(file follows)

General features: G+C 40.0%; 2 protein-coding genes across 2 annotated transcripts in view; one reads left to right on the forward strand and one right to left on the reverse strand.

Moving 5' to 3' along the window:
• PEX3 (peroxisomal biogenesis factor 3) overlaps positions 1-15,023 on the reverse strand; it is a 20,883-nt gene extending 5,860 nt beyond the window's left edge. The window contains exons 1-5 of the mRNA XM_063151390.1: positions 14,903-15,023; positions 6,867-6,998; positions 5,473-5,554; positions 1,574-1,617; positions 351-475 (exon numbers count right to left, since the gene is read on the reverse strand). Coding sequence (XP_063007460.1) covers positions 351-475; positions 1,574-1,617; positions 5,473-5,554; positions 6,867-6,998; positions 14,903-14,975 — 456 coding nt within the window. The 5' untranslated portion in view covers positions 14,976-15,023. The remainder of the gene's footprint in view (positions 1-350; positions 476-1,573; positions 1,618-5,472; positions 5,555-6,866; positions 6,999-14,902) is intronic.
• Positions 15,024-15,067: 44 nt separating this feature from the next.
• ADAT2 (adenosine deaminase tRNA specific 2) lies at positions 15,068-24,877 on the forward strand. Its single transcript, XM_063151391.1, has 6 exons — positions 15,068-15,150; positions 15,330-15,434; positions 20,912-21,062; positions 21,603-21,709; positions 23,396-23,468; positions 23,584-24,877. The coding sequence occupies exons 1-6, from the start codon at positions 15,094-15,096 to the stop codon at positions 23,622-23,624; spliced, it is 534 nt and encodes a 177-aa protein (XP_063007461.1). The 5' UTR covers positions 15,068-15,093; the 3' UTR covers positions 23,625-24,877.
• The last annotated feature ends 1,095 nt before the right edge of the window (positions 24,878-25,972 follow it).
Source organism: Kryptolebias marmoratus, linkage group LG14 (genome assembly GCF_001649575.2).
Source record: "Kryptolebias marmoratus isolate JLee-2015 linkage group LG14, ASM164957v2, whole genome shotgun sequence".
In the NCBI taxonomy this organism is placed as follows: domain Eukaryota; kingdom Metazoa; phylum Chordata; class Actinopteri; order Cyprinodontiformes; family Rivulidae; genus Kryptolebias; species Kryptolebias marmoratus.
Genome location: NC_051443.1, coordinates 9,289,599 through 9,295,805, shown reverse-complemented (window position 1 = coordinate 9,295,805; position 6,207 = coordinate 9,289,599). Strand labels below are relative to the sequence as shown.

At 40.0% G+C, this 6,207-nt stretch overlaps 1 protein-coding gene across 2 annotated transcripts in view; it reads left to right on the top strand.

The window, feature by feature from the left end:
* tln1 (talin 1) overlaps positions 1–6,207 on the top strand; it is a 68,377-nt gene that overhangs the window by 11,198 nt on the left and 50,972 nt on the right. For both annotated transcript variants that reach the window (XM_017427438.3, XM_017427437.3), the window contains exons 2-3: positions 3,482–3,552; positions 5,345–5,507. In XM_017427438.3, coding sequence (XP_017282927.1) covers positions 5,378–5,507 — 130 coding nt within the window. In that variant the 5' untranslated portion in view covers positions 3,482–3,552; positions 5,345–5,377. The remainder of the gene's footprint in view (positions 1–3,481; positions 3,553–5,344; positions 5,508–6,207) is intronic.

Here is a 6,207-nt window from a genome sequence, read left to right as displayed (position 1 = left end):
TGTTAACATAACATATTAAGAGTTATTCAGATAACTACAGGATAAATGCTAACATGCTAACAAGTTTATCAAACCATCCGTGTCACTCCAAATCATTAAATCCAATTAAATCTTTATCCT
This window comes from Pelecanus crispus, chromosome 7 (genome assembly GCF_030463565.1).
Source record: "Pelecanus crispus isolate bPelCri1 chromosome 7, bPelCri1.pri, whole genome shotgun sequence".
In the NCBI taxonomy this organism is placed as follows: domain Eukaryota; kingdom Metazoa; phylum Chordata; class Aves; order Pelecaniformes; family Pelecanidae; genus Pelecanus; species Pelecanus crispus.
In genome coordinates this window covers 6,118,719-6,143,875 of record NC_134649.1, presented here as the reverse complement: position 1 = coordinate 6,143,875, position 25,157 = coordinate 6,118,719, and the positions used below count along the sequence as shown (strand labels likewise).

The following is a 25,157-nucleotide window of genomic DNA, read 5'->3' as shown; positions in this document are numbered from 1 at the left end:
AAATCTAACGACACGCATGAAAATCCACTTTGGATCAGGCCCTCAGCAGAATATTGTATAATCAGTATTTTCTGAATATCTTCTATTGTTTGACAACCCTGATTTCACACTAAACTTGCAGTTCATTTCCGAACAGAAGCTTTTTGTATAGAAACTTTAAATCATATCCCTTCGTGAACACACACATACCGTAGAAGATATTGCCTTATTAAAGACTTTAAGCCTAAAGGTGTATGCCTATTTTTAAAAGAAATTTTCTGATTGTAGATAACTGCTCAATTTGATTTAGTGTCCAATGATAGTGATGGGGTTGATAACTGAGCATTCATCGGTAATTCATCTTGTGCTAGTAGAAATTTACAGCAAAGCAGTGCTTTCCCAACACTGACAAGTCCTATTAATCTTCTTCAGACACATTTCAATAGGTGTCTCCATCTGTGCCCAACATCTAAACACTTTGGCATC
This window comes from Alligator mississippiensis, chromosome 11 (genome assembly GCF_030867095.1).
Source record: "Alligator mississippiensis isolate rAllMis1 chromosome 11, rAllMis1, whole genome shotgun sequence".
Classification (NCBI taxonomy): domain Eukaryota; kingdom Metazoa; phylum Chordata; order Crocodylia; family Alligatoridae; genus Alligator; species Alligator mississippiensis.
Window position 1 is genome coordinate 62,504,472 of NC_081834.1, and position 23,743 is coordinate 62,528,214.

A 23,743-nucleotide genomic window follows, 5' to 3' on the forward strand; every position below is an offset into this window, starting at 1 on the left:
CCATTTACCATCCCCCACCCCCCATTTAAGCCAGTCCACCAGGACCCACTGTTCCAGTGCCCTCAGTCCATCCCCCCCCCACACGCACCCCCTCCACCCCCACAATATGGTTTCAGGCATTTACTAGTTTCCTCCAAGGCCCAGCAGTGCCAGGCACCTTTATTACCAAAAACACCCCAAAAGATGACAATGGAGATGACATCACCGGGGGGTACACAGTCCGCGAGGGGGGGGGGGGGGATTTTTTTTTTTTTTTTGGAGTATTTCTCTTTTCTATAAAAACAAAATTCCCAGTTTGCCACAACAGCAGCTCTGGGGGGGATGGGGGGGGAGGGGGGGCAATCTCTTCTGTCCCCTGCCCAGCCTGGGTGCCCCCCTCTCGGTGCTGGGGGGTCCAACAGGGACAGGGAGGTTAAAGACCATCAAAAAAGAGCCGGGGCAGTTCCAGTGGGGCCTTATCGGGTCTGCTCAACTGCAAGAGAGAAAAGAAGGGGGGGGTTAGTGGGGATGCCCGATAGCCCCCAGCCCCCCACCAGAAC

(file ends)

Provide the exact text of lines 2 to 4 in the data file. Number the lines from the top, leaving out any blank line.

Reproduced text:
Moving 5' to 3' along the window:
• PEX3 (peroxisomal biogenesis factor 3) overlaps positions 1-15,023 on the reverse strand; it is a 20,883-nt gene extending 5,860 nt beyond the window's left edge. The window contains exons 1-5 of the mRNA XM_063151390.1: positions 14,903-15,023; positions 6,867-6,998; positions 5,473-5,554; positions 1,574-1,617; positions 351-475 (exon numbers count right to left, since the gene is read on the reverse strand). Coding sequence (XP_063007460.1) covers positions 351-475; positions 1,574-1,617; positions 5,473-5,554; positions 6,867-6,998; positions 14,903-14,975 — 456 coding nt within the window. The 5' untranslated portion in view covers positions 14,976-15,023. The remainder of the gene's footprint in view (positions 1-350; positions 476-1,573; positions 1,618-5,472; positions 5,555-6,866; positions 6,999-14,902) is intronic.
• Positions 15,024-15,067: 44 nt separating this feature from the next.